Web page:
Tag Archives: democracy

D is for Death, Dark Judges and Democracy

I can’t really get away with reaching D and not mentioning Judge Death and the Dark Judges. Judge Death and co come from a parallel universe in which life itself is deemed to be a crime on the unarguable basis that only the living commit crimes. Sidney De’ath is a judge on that world and he and and his colleagues become undead killing machines in order to carry out their deranged policies.

Death first appeared, alongside Judge Anderson, in the eponymous story in 1980 (progs 149-151). Designed by artist Brian Bolland, the story was an instant hit, leading to a follow up featuring the rest of the Dark Judges – Fear, Fire and Mortis – in 1981 (Judge Death Lives!, progs 224-228).

Since then, the characters have appeared on numerous occasions, ranging from Anderson’s first solo strip and two of the four Batman crossovers to three Judge Death solo series: Young Death – Boyhood of a Superfiend (Judge Dredd Megazine vol 1 #1-12, 1990-91), My Name is Death (progs 1289-1294, 2002) and The Wilderness Days (JDM #209-216, 2003-2004). The latter appears to feature the unkillable Death’s death, but somehow that seems unlikely to be permanent.

The problem with Death and his brothers in arms is that they are basically personality free. Not so much characters as cyphers, they look great but essentially have no motivation other than to kill as many people as possible. Attempts to deepen their characters have not been wholly successful. Young Death explains his origin but ultimately ends up as broad comedy. A lot of subsequent stories have followed tack, with Death forced to wear a rubber chicken for a shoulder pad in Judgement on Gotham (1991) and going drag in Dead Reckoning (progs 1000-1007, 1996). Attempts to make the character darker and more explicitly horrific have not been entirely successful.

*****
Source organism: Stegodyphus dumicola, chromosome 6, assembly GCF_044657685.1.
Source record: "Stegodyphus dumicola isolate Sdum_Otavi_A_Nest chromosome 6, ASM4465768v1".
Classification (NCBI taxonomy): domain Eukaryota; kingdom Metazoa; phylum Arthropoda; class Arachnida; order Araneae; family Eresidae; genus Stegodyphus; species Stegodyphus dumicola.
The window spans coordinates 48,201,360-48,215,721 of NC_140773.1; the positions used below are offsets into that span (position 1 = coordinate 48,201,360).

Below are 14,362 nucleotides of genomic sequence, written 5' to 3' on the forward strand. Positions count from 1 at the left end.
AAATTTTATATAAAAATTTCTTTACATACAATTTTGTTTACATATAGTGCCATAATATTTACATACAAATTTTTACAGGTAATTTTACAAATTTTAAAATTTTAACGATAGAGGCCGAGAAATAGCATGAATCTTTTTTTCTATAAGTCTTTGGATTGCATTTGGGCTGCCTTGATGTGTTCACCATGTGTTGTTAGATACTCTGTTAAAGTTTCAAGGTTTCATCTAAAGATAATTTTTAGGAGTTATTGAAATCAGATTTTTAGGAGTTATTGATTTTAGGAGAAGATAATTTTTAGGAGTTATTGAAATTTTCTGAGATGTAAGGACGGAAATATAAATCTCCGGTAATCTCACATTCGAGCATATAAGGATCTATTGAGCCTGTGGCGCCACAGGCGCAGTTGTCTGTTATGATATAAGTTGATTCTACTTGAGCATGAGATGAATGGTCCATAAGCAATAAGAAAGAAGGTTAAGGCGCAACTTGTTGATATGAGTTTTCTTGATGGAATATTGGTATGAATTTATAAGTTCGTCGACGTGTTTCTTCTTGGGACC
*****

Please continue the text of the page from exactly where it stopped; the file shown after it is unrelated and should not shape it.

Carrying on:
Where the Dark Judges tend to work best is in stories where the protagonists are forced to deal more with the destruction they leave in their wake than head on. The best example of this is probably Necropolis (progs 661-699, 1990), a 52 part saga (including prologues) in which the Dark Judges themselves barely feature. In many respects a rehash of The Day The Law Died (see Judge Cal), a heavily scarred Dredd returns from a self-imposed exile to find Mega City 1 and its judges under the control of the Dark Judges. He enlists the former Chief Judge McGruder, Judge Anderson and a group of Cadet Judges to retake control. Necropolis also features three more Dark Judges: the Sisters of Death Nausea and Phobia (whose psychic auras enable the Dark Judges to take control) and Kraken, a clone-brother of Dredd’s and former Judda who replaces him after he goes into exile and is corrupted by Death.

With Death apparently departed, John Wagner opted to bring back Fear, Fire and Mortis during the recent 35th anniversary mega-epic Day of Chaos (progs 1743–1789, 2011-2012). Many of the same problems remain in terms of tone, with the sub plot involving P.J. Maybe capturing them seeming remarkably similar to Death’s previous run-ins with Batman villains Scarecrow and The Joker. I remain to be convinced this will lead to anything particularly memorable, although apparently a new series reuniting the four Dark Judges with art by the excellent Greg Staples is in the works.